Cuba news roundup

We’ll be back with a full-service Brief next week.

In the meantime, this week, in Cuba news…

U.S.-Cuba Relations

U.S. sent record $3.4 billion in remittances to Cuba in 2016, but growth slows

Cubans on the island received over $3.4 billion in remittances from the U.S. in 2016, up from $3.3 billion in 2015, according to a report from the Miami-based Havana Consulting Group (HCG), EFE reports; however, the 2.7 percent increase represents the lowest rate of growth in any of the last eight years.

The report found that the increase was due to an upsurge in Cuban migration to the U.S. in 2016, as well as the expansion of flights to Cuba, which led to lower travel costs and, in turn, allowed more Cuban Americans to travel to the island to physically deliver remittances.

Despite the increase, the HCG study suggested that an expected decrease in migration will correlate with a similar decrease in the amount of remittances sent in future years. The U.S. Coast Guard intercepted a record 5,213 Cuban migrants at sea in FY2016, but announced in May it had interdicted fewer than 100 Cuban migrants at sea in the first four months of 2017, including none in April, the first such occurrence in seven years, as the Wall Street Journal reported at the time; Coast Guard Commandant Admiral Paul Zukunft attributed the decline to the rescindment of the “wet foot, dry foot” policy by the Obama administration in January.

In 2009, the Obama administration eliminated restrictions on remittances sent from Cuban Americans to Cuba, and in September 2015, the administration removed all limits on remittances to the island, with the exception of transactions with certain prohibited government officials. The Cuba policy memorandum released by the Trump administration does not impose restrictions on remittances, although it does expand the definition of prohibited officials with whom transactions cannot be made.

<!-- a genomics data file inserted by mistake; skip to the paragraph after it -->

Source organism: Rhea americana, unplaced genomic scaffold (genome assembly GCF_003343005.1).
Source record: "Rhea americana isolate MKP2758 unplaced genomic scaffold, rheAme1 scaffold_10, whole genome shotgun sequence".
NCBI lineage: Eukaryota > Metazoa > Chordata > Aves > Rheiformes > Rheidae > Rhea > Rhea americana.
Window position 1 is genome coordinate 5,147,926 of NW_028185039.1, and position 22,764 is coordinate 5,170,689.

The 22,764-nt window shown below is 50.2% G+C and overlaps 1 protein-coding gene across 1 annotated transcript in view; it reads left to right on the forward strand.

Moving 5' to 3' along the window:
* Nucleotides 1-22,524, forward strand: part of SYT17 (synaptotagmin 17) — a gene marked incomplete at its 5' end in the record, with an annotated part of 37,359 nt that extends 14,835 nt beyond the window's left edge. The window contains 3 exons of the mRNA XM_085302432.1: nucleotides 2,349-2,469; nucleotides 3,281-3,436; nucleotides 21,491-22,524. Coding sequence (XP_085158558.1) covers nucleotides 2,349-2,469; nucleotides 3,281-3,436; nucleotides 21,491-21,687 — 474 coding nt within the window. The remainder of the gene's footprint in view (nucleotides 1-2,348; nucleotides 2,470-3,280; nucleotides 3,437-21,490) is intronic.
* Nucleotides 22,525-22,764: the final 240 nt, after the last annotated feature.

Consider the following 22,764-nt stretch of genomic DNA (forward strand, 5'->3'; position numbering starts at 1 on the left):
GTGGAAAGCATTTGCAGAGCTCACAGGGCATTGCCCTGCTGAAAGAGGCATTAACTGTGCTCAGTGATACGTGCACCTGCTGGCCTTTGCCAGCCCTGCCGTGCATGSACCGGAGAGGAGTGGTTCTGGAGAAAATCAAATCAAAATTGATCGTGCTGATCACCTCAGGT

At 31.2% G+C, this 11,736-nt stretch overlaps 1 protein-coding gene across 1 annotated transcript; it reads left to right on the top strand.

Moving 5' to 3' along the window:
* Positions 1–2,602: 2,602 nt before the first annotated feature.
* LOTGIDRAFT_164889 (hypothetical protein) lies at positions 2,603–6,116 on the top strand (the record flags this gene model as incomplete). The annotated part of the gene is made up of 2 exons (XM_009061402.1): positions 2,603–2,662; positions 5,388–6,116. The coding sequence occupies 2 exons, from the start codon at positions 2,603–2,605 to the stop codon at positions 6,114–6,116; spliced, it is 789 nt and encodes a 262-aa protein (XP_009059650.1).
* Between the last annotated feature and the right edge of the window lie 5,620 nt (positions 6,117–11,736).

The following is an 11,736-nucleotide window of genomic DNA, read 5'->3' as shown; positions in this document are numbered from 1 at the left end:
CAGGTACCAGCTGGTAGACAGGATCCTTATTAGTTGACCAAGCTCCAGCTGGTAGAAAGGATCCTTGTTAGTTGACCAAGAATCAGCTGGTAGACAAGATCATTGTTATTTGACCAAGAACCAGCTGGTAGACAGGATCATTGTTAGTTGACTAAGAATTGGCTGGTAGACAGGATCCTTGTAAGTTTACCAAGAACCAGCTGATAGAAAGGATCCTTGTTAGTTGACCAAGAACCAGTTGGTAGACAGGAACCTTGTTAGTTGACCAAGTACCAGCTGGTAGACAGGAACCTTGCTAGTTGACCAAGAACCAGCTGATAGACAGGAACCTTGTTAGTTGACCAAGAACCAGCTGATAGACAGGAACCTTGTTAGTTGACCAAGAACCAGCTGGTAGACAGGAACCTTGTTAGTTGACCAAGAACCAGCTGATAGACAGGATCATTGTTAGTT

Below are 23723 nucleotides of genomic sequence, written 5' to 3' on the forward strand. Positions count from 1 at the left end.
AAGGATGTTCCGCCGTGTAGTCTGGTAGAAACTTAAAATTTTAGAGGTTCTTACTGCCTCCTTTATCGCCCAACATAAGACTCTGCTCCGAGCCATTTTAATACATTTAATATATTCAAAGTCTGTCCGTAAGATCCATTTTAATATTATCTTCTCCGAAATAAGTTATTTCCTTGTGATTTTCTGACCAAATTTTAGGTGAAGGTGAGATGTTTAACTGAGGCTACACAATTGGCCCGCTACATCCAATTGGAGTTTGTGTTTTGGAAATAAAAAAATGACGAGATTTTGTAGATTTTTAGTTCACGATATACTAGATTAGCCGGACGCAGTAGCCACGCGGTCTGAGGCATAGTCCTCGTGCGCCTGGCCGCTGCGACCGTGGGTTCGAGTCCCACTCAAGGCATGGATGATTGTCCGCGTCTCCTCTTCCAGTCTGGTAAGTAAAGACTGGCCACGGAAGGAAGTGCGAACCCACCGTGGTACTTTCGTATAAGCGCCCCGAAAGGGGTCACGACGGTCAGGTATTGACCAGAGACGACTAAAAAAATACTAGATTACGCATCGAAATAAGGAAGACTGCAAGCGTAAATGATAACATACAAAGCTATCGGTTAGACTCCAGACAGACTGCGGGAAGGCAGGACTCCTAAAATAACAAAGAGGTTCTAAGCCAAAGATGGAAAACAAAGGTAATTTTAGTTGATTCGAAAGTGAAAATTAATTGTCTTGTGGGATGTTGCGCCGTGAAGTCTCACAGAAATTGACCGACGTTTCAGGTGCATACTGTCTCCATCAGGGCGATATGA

Cuba’s chief U.S. negotiator reassigned

Josefina Vidal, the former director of North American affairs at Cuba’s Ministry of Foreign Relations (MINREX) and a key figure in negotiations with the U.S. that led to the December 17, 2014 announcement that the two countries would seek to normalize relations, has been named Cuba’s ambassador to Canada, the Associated Press reports.

Ms. Vidal had served in the position, which does not have a set term length, since 2006. Gustavo Machin Gómez, deputy chief of North American affairs at MINREX, will also leave his post, having been named ambassador to Spain.

Two weeks ago, the Miami Herald reported that former Deputy Chief of Mission Scott Hamilton is now serving as chargé d’affaires ad interim of the U.S. Embassy in Havana, after the conclusion of former chargé d’affaires Ambassador Jeffrey DeLaurentis’ three-year term as head of the post. The Trump administration has not indicated its intention to name an ambassador to the embassy.

Editor’s note: Per President Trump’s National Security Memorandum on Cuba policy, relevant agencies began the process of drafting new regulations on July 16. You can find the Cuba Central Team’s comprehensive overview of what we do and don’t know about the President’s Cuba policy at this link.

In Cuba

Cuba celebrates National Rebellion Day; officials deny participation in Venezuela mediation process

Cuba celebrated the 64th anniversary of the attack on the Moncada military barracks, the event considered to mark the beginning of the Cuban Revolution, with more than 15,000 attending a main celebration in the northwestern city of Pinar del Río on July 26. José Ramón Machado Ventura, the second secretary of Cuba’s Communist Party, delivered keynote remarks at the event, taking the opportunity to reject recent speculation that the country could help mediate the ongoing crisis in Venezuela, Reuters reports.